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Sharon Randall: Dancing into baby’s memories

He looks at me long and hard, distant, but curious, as if I am someone he knew once, long ago, in another place and time.
He studies my face, my eyes, my hair, my nose, the ring on my hand, the toes on my feet and, most of all, my teeth.
He likes my teeth a lot.
So I grin really big like a mule eating briars, shake my head, flap my arms and dance about the room like Big Bird on fire.
I do not do this with everyone I meet. I do it just for him. Randy, after all, is my first grandchild.
Then slowly, the way the sun glides out of a fog bank, he breaks into a smile, scrunches up his face and melts my heart with his belly laugh.
I wish you could see him.
Randy doesnít talk much yet, though he shrieks a lot, growls like a tiger, baas like a sheep and babbles to himself when he ěreadsî books in his crib.
But if you saw his smile, heard his laugh, youíd have no doubt that heís thinking: ěI remember you. Youíre my nana.î
I am not his everyday grandma ó the one who lives close by and is always around to take him to the park and make him laugh and look after him if his mama and daddy are busy.
Heíll never forget her. Nor will I. You donít forget a godsend.
Iím his other grandma ó the one who lives 500 miles away, who visits when she can, weeks or even months apart, the one who is always starting over.
When I visit, I stay at his house so we can pack as much fun as we can possibly stand into every minute we share.
I help a little with chores and such to give his mom and dad a break, because Lord knows they need it, and I figure if I help, maybe theyíll invite me back.
I aim to please, even if my aim is at times a bit misguided. I try to leave a good impression.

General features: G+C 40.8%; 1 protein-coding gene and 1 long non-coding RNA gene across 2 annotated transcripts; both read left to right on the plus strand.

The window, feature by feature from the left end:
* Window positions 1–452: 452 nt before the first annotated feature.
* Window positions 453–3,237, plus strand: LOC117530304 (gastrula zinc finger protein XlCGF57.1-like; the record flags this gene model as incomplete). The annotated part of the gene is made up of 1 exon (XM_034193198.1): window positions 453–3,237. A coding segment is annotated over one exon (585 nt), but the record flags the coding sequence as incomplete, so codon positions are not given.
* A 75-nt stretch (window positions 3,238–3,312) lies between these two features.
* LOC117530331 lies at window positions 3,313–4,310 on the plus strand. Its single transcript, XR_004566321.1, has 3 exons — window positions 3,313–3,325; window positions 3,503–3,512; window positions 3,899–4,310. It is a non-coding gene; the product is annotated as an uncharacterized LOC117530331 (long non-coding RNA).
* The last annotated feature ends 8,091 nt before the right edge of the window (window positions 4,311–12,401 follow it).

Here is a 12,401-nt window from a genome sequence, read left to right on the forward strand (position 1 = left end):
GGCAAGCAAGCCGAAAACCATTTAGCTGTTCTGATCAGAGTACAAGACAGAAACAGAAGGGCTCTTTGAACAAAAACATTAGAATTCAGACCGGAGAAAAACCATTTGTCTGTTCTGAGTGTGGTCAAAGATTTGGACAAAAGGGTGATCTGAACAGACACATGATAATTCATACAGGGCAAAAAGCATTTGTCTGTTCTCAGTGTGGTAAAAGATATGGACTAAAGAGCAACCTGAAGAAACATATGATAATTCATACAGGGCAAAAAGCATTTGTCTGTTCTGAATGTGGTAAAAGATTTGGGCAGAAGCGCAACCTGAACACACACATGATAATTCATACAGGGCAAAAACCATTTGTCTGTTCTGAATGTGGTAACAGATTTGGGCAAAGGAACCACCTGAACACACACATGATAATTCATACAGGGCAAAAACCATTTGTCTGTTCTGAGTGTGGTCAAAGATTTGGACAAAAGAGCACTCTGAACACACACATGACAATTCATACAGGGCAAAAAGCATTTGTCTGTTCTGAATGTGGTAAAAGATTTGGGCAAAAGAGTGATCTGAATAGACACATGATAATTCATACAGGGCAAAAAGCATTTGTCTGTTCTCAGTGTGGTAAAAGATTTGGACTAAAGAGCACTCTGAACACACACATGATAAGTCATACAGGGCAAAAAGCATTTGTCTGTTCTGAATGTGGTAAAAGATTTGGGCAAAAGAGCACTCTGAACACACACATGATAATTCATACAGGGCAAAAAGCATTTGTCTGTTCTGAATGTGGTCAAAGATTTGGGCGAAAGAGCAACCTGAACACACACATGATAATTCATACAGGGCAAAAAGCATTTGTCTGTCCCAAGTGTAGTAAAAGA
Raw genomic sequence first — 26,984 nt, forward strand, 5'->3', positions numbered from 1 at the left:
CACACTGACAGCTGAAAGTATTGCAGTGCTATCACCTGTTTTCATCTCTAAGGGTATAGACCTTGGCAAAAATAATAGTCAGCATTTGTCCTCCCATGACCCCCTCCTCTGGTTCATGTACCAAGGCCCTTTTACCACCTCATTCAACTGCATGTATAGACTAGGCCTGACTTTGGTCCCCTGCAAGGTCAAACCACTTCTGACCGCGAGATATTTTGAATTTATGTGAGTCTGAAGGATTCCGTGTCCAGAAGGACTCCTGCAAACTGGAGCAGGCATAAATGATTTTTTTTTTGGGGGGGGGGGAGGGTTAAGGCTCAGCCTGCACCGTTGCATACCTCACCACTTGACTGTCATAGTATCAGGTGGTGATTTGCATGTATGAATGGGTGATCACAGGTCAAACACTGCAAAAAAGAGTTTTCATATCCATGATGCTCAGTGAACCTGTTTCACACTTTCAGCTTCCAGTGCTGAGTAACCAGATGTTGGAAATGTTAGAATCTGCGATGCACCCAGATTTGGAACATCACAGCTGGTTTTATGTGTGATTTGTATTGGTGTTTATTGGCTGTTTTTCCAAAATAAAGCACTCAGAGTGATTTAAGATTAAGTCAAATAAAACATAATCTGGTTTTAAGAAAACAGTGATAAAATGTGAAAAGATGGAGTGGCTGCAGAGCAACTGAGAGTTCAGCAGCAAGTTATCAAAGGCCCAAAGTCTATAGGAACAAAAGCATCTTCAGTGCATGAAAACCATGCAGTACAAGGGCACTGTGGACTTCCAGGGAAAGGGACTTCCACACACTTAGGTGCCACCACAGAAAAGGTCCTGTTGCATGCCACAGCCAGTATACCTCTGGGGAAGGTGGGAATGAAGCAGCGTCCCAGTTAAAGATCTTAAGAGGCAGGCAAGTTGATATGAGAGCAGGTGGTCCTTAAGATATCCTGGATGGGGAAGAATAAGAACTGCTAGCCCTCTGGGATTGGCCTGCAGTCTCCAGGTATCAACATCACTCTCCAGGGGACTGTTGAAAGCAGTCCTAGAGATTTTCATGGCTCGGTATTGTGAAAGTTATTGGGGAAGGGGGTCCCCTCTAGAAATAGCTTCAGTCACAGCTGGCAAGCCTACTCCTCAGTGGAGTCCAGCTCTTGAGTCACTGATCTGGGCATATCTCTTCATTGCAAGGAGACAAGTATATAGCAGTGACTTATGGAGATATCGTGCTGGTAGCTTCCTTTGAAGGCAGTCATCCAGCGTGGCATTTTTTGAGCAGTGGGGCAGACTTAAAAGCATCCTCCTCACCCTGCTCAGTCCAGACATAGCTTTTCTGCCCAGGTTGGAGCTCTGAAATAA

But what impresses a baby? Is it possible to create memories that are strong enough to span the miles and bridge the gaps from one visit to the next?
I donít know. I do what I can. I try to make Randy happy and let him see how happy he makes me. Itís what we do for those we love, while weíre together, while thereís time, and hope they will remember us after we are gone.
How do I do that for him? Besides the ěFlaming Big Birdî dance? The usual stuff. I read to him, sing to him, rock him to sleep. I climb in his playpen with him and pretend we are prisoners, wrongly convicted, planning an escape by digging a tunnel under the piano and riding his dogs to Las Vegas.
Will Randy remember me? I can only hope. But if he could talk, I think he might tell you this:
When my nana comes to visit, she sleeps where my cat likes to nap. Mazzie hates her, but I like having her around.
Nana teaches me important things like how to pat my hand three times exactly. She says Iím the smartest baby ever, even if I mess up and pat five times.
She picks me up whenever I want, even if my dad says to wait. She says when he was a baby, he never let her put him down, and heís not the boss of her anymore. I like how Nana thinks. I also like her toes. They are red. I want to bite them with my two teeth. But she has lots of teeth. She might bite me back.
My mom says Nana makes great lasagna. Whatís lasagna? I will bite it with my two teeth.
The best thing about my nana is she loves my mom and dad as much as she loves me. If she didnít, I wouldnít let her in my pen to play ěPrison Break.î And Iíd bite her with my two teeth.
When itís time for her to go, Nanaís eyes leak the way mine do when I want to be picked up.
I canít pick her up (my nana is big), so I hold up my arms and she picks me up and I pat her face three times exactly.
If I could talk, Iíd say, ěDonít worry, Nana, I will remember you. But hurry back. Pretty soon I will have more teeth.î

Contact Sharon Randall at www.sharonrandall.com.

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